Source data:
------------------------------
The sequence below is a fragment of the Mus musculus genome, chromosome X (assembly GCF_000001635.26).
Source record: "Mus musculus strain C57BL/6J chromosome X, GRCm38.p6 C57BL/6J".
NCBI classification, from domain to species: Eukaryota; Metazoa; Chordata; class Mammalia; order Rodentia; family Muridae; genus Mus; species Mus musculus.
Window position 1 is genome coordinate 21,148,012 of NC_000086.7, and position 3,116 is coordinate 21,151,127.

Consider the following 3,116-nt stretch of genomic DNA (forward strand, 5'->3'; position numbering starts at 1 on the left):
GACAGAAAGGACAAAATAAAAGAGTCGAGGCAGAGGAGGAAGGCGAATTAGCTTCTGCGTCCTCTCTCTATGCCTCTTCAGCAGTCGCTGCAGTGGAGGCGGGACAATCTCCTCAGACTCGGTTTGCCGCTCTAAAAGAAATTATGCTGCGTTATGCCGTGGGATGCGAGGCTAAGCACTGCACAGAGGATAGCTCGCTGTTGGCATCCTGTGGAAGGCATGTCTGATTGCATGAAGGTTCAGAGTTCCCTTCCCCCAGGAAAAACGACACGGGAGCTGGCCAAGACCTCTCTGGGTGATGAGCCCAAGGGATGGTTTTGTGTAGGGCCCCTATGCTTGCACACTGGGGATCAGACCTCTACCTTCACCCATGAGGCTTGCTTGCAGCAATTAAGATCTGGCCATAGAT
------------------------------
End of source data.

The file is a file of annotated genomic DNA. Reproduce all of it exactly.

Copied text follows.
The sequence below is a fragment of the Mus musculus genome, chromosome X (assembly GCF_000001635.26).
Source record: "Mus musculus strain C57BL/6J chromosome X, GRCm38.p6 C57BL/6J".
NCBI classification, from domain to species: Eukaryota; Metazoa; Chordata; class Mammalia; order Rodentia; family Muridae; genus Mus; species Mus musculus.
Window position 1 is genome coordinate 21,148,012 of NC_000086.7, and position 3,116 is coordinate 21,151,127.

Consider the following 3,116-nt stretch of genomic DNA (forward strand, 5'->3'; position numbering starts at 1 on the left):
GACAGAAAGGACAAAATAAAAGAGTCGAGGCAGAGGAGGAAGGCGAATTAGCTTCTGCGTCCTCTCTCTATGCCTCTTCAGCAGTCGCTGCAGTGGAGGCGGGACAATCTCCTCAGACTCGGTTTGCCGCTCTAAAAGAAATTATGCTGCGTTATGCCGTGGGATGCGAGGCTAAGCACTGCACAGAGGATAGCTCGCTGTTGGCATCCTGTGGAAGGCATGTCTGATTGCATGAAGGTTCAGAGTTCCCTTCCCCCAGGAAAAACGACACGGGAGCTGGCCAAGACCTCTCTGGGTGATGAGCCCAAGGGATGGTTTTGTGTAGGGCCCCTATGCTTGCACACTGGGGATCAGACCTCTACCTTCACCCATGAGGCTTGCTTGCAGCAATTAAGATCTGGCCATAGAT